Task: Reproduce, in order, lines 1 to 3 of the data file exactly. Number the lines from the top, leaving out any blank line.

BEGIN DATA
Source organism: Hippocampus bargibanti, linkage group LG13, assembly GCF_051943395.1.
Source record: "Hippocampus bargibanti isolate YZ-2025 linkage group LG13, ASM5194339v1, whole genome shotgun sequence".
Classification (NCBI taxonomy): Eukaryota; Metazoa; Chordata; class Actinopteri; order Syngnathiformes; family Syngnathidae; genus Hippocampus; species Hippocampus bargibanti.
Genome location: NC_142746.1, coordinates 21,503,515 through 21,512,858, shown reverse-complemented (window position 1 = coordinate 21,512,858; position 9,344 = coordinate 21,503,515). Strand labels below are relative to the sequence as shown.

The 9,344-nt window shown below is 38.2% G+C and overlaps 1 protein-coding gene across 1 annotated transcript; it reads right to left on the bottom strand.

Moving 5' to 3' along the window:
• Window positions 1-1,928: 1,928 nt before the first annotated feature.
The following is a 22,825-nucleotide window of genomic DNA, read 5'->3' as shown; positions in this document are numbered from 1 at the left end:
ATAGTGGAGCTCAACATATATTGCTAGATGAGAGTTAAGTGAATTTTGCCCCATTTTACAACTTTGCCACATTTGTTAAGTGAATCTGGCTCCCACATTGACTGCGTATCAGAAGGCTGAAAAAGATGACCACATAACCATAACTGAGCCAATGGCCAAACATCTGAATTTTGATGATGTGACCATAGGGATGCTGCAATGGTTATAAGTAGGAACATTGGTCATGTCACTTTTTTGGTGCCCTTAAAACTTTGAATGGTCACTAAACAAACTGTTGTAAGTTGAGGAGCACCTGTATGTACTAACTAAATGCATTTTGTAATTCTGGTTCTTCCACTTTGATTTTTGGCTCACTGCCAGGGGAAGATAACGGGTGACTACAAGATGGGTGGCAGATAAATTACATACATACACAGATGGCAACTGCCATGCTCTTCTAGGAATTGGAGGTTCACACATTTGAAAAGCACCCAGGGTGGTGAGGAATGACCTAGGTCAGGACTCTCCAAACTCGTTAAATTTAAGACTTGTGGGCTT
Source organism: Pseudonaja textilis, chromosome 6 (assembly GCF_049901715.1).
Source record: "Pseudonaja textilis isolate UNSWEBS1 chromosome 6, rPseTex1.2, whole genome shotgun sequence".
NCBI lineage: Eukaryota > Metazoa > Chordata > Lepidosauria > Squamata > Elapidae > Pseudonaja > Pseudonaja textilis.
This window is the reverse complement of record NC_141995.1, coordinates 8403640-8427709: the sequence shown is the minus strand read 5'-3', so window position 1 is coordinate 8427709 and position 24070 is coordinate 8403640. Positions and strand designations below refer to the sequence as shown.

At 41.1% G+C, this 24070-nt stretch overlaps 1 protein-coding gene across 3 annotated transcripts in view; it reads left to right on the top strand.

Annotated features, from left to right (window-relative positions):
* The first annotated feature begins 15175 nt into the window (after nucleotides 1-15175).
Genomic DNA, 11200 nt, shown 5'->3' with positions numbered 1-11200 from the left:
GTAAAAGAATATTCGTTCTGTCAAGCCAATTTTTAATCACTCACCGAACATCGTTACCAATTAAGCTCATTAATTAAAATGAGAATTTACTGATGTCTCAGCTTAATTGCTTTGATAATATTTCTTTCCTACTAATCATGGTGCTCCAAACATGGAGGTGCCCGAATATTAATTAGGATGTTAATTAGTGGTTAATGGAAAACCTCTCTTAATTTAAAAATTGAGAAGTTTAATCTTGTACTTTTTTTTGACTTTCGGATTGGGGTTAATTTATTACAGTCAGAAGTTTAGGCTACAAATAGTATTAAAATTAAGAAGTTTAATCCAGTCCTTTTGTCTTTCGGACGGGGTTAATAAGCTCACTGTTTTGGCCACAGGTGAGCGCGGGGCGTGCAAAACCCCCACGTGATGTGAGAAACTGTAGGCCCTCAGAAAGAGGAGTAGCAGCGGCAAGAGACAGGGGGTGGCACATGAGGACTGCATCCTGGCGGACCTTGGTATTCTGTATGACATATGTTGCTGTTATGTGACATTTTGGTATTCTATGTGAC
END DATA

Source organism: Hippocampus bargibanti, linkage group LG13, assembly GCF_051943395.1.
Source record: "Hippocampus bargibanti isolate YZ-2025 linkage group LG13, ASM5194339v1, whole genome shotgun sequence".
Classification (NCBI taxonomy): Eukaryota; Metazoa; Chordata; class Actinopteri; order Syngnathiformes; family Syngnathidae; genus Hippocampus; species Hippocampus bargibanti.